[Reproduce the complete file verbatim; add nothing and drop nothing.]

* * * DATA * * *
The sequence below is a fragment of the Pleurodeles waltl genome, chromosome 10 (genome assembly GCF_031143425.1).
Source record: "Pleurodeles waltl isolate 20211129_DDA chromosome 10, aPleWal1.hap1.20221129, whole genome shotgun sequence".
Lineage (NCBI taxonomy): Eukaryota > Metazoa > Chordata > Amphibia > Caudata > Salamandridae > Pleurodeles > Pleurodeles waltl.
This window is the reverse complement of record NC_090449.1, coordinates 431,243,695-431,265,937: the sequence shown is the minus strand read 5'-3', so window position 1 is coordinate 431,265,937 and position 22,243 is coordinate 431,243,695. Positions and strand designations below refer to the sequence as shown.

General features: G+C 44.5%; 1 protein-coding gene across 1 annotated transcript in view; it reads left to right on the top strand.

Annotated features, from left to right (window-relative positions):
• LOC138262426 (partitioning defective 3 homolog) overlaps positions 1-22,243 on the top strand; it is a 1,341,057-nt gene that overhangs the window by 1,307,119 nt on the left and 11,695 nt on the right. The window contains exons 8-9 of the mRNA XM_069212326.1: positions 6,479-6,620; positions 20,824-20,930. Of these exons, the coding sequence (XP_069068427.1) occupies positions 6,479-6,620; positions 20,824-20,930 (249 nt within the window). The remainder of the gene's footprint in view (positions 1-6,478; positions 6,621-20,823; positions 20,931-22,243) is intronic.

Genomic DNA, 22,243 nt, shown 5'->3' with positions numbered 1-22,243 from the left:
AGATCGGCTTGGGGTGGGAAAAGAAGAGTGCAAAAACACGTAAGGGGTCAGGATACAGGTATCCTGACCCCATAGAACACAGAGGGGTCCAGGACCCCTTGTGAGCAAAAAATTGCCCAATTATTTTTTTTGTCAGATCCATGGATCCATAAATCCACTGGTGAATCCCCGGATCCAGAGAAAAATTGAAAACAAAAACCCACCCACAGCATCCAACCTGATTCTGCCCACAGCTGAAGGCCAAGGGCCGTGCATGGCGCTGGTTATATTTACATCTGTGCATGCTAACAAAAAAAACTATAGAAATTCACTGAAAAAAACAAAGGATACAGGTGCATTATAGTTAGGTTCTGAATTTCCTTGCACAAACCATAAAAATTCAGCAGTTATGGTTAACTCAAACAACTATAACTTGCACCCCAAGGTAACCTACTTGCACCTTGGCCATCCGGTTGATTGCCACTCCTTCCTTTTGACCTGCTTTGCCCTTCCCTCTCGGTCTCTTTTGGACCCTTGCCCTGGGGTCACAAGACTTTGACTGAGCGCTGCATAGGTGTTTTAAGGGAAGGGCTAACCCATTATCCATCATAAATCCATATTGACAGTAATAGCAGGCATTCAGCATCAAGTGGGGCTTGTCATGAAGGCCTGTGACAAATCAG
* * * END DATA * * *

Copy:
The sequence below is a fragment of the Pleurodeles waltl genome, chromosome 10 (genome assembly GCF_031143425.1).
Source record: "Pleurodeles waltl isolate 20211129_DDA chromosome 10, aPleWal1.hap1.20221129, whole genome shotgun sequence".
Lineage (NCBI taxonomy): Eukaryota > Metazoa > Chordata > Amphibia > Caudata > Salamandridae > Pleurodeles > Pleurodeles waltl.
This window is the reverse complement of record NC_090449.1, coordinates 431,243,695-431,265,937: the sequence shown is the minus strand read 5'-3', so window position 1 is coordinate 431,265,937 and position 22,243 is coordinate 431,243,695. Positions and strand designations below refer to the sequence as shown.

General features: G+C 44.5%; 1 protein-coding gene across 1 annotated transcript in view; it reads left to right on the top strand.

Annotated features, from left to right (window-relative positions):
• LOC138262426 (partitioning defective 3 homolog) overlaps positions 1-22,243 on the top strand; it is a 1,341,057-nt gene that overhangs the window by 1,307,119 nt on the left and 11,695 nt on the right. The window contains exons 8-9 of the mRNA XM_069212326.1: positions 6,479-6,620; positions 20,824-20,930. Of these exons, the coding sequence (XP_069068427.1) occupies positions 6,479-6,620; positions 20,824-20,930 (249 nt within the window). The remainder of the gene's footprint in view (positions 1-6,478; positions 6,621-20,823; positions 20,931-22,243) is intronic.

Genomic DNA, 22,243 nt, shown 5'->3' with positions numbered 1-22,243 from the left:
AGATCGGCTTGGGGTGGGAAAAGAAGAGTGCAAAAACACGTAAGGGGTCAGGATACAGGTATCCTGACCCCATAGAACACAGAGGGGTCCAGGACCCCTTGTGAGCAAAAAATTGCCCAATTATTTTTTTTGTCAGATCCATGGATCCATAAATCCACTGGTGAATCCCCGGATCCAGAGAAAAATTGAAAACAAAAACCCACCCACAGCATCCAACCTGATTCTGCCCACAGCTGAAGGCCAAGGGCCGTGCATGGCGCTGGTTATATTTACATCTGTGCATGCTAACAAAAAAAACTATAGAAATTCACTGAAAAAAACAAAGGATACAGGTGCATTATAGTTAGGTTCTGAATTTCCTTGCACAAACCATAAAAATTCAGCAGTTATGGTTAACTCAAACAACTATAACTTGCACCCCAAGGTAACCTACTTGCACCTTGGCCATCCGGTTGATTGCCACTCCTTCCTTTTGACCTGCTTTGCCCTTCCCTCTCGGTCTCTTTTGGACCCTTGCCCTGGGGTCACAAGACTTTGACTGAGCGCTGCATAGGTGTTTTAAGGGAAGGGCTAACCCATTATCCATCATAAATCCATATTGACAGTAATAGCAGGCATTCAGCATCAAGTGGGGCTTGTCATGAAGGCCTGTGACAAATCAG